When volcanic action blocked Lake Kivu’s flow toward Lake Edward, its outlet was reversed. The result was a southward current and the formation of Rusizi River. The new river empties into Lake Tanganyika.
Massive tectonic movement, responsible for the formation of the Virunga Massif, erased one river from the surface of the earth and created a new one. This intriguing process unplugged Lake Kivu’s connection to the Nile basin while repositioning it in the Congo water catchment area.
Rusizi River spans the distance of more than 100 kilometers. Along the way, it forms part of the boundary line between Rwanda and DR Congo. Farther downstream, it borders Burundi and DR Congo.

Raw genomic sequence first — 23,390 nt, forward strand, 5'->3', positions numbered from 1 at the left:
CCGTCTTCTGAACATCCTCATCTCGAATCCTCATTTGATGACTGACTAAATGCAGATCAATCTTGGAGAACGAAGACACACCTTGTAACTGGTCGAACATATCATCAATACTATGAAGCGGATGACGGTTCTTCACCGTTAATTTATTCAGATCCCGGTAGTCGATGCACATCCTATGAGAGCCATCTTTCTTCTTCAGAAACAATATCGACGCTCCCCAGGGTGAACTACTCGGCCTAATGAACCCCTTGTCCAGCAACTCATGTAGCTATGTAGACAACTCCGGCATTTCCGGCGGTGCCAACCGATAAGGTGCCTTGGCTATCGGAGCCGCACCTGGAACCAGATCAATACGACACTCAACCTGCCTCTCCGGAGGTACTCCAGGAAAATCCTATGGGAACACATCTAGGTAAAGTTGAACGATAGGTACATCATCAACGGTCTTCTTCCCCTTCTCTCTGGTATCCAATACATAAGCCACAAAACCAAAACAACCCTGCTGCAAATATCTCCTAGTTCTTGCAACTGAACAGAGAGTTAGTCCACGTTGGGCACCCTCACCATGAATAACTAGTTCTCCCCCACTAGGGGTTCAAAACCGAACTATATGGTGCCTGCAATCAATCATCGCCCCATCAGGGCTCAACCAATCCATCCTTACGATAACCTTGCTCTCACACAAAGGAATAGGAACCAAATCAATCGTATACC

An investment consortium managed by the Economic Community of the Great Lakes Countries (French acronym: CEPGL) runs a couple of hydroelectricity plants along the course of Rusizi River. The two power plants generate electricity for the benefit of the neighboring communities in Rwanda, Burundi and DR Congo.
At its mouth, Rusizi splits into several tributaries. The area’s relatively flatter plains and riparian swamps slows down the stream. In the 19th Century, some Asian traders and European explorers thought the river was flowing toward the opposite direction. Uncertain of the actual direction of the flow, British explorers Richard Burton and John Speke tested and, eventually, debunked the preposterous south-north flow hypothesis.
The northern part of the river is not as confusing. Charged by gravity, Rusizi storms downhill through stunning landscapes. Its steepest gradient can be seen within the first forty kilometers of its course.